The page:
Bill Cullen was the show's host and Charlie O'Donnell was its announcer. The series was produced by Barry & Enright Productions, its only post-scandal series produced by NBC under the Barry & Enright logo, and the last network game show produced by B&E. Another NBC game show, Blank Check aired nine years earlier, which was produced by Jack Barry Productions before Dan Enright's partnership with Jack Barry resumed. Another Barry & Enright game show, Bullseye, was briefly produced at NBC for syndicated television in 1980 before moving to CBS in early-1981.
The show featured an orange-and-red logo which emitted smoke (accompanied by a sizzling sound) at the beginning and end of each episode. This effect always occurred just after Charlie would say the word "hot" in the show's title, after announcing the contestants and again during the ending credits.
Although this show is often referred to as a variation on Family Feud (mainly due to the questions with multiple answers and the penalty for giving three wrong answers), it did have some notable differences. The main difference was that the questions were often general knowledge instead of surveys, and no system of ranking the answers was used. The ability of a contestant to pass to a player on the other team was also unique to this show.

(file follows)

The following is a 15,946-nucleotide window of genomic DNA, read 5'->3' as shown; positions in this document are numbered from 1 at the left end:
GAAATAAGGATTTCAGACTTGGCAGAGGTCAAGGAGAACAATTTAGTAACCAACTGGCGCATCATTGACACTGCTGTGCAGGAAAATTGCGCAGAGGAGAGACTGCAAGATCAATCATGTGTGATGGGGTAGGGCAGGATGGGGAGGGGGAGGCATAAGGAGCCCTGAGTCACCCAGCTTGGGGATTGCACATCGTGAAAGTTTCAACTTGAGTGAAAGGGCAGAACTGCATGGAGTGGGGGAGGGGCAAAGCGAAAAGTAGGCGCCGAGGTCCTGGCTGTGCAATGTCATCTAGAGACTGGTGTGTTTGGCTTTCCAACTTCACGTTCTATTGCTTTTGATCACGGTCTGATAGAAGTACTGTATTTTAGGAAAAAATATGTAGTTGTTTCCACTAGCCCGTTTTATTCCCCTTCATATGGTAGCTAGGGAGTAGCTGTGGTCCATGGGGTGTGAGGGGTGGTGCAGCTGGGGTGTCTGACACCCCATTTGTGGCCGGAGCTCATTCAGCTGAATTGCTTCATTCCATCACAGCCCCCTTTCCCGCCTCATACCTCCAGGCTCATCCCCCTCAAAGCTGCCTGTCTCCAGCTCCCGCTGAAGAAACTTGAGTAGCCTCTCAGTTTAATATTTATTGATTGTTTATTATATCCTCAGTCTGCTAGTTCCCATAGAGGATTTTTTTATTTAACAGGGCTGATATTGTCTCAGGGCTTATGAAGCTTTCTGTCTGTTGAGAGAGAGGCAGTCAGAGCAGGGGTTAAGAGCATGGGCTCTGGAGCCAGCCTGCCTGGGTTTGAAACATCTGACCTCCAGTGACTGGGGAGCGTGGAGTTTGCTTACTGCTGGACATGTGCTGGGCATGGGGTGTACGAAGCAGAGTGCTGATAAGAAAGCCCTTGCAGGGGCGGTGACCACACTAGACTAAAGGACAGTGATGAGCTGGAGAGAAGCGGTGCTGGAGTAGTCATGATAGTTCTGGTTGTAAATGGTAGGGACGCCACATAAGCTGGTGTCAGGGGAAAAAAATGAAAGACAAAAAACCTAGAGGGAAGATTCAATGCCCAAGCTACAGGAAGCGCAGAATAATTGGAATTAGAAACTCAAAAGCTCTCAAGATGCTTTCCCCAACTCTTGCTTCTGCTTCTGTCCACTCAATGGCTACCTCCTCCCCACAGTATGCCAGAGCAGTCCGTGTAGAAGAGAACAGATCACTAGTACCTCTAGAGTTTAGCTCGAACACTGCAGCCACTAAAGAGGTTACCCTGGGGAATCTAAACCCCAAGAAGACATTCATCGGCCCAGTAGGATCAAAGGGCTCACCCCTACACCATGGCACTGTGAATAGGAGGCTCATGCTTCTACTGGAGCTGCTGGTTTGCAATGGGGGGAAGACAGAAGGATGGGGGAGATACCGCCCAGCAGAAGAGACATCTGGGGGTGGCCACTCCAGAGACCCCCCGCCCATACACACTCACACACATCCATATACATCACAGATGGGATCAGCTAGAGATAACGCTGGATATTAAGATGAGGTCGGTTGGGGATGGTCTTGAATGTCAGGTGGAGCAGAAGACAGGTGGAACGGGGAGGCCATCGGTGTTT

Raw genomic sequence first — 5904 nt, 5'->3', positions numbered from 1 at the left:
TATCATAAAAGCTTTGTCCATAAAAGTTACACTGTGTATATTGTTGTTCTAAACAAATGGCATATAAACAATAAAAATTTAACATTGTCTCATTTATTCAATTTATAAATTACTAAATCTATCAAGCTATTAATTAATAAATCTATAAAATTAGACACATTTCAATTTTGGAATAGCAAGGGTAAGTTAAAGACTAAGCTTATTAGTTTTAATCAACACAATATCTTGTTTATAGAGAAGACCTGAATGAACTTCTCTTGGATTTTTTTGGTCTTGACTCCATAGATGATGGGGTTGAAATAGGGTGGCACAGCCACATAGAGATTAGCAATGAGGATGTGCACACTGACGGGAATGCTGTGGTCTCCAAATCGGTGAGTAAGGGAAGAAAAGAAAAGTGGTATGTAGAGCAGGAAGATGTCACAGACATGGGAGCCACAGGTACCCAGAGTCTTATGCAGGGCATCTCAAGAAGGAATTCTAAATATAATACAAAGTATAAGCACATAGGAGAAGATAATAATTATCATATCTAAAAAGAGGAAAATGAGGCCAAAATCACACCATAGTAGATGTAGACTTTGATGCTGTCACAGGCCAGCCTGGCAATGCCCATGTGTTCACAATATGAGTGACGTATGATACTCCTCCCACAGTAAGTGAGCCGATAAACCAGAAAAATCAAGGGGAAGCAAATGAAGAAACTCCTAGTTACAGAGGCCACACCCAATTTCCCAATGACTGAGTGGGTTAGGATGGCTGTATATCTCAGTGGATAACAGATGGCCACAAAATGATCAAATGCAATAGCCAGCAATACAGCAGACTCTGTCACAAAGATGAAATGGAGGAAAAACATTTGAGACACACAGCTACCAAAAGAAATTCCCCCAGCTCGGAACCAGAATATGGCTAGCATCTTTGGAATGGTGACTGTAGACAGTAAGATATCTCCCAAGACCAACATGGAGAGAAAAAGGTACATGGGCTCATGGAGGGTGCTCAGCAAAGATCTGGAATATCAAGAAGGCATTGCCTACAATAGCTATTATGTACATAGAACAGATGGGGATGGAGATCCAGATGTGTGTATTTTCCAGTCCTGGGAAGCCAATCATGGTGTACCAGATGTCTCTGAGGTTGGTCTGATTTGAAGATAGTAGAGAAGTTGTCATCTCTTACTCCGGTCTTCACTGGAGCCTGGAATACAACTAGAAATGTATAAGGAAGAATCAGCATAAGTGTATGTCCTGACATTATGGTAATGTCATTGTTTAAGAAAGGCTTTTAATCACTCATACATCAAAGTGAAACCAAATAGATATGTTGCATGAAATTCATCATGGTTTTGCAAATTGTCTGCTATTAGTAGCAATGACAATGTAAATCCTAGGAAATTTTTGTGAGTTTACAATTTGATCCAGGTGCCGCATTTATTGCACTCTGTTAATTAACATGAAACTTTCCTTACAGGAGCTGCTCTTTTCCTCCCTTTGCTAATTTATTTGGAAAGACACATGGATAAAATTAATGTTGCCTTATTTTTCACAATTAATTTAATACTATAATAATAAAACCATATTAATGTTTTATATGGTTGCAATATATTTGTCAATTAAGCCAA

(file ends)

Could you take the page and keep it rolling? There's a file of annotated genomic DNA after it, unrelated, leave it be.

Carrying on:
One member of the champion team started the round by either giving an answer or challenging an opponent to answer. If they gave an answer, and it was correct, control passed to the next member of that team in line; each subsequent member could answer or challenge an opponent. If an answer was wrong, the contestant was eliminated for the duration of the question, sent to the bench which rotated in behind the team's podium, and the other team took control and played in the same manner.
If a player chose to challenge, and the chosen opponent gave a wrong answer, that opponent was benched and the challenging team retained control, moving to the next player. If the opponent was correct, their team kept control, and the challenging player was benched.
If play reached five correct answers, the host would read the given answers back for the contestants. Teams could win a question one of two ways: by giving the seventh correct answer in the question (regardless of who gave the first six, and regardless of how many correct answers a question had) or by eliminating all three of their opponents.
The first team to win two questions won the game, $1,000 and advanced to the bonus round. Partway through the show's run, a "Seven Straight Jackpot" was offered to any team that could get seven correct answers in a row. The Jackpot started at $500 and increased by that amount every time it was not won. This bonus was discontinued when the format became Celebrity Hot Potato (see below).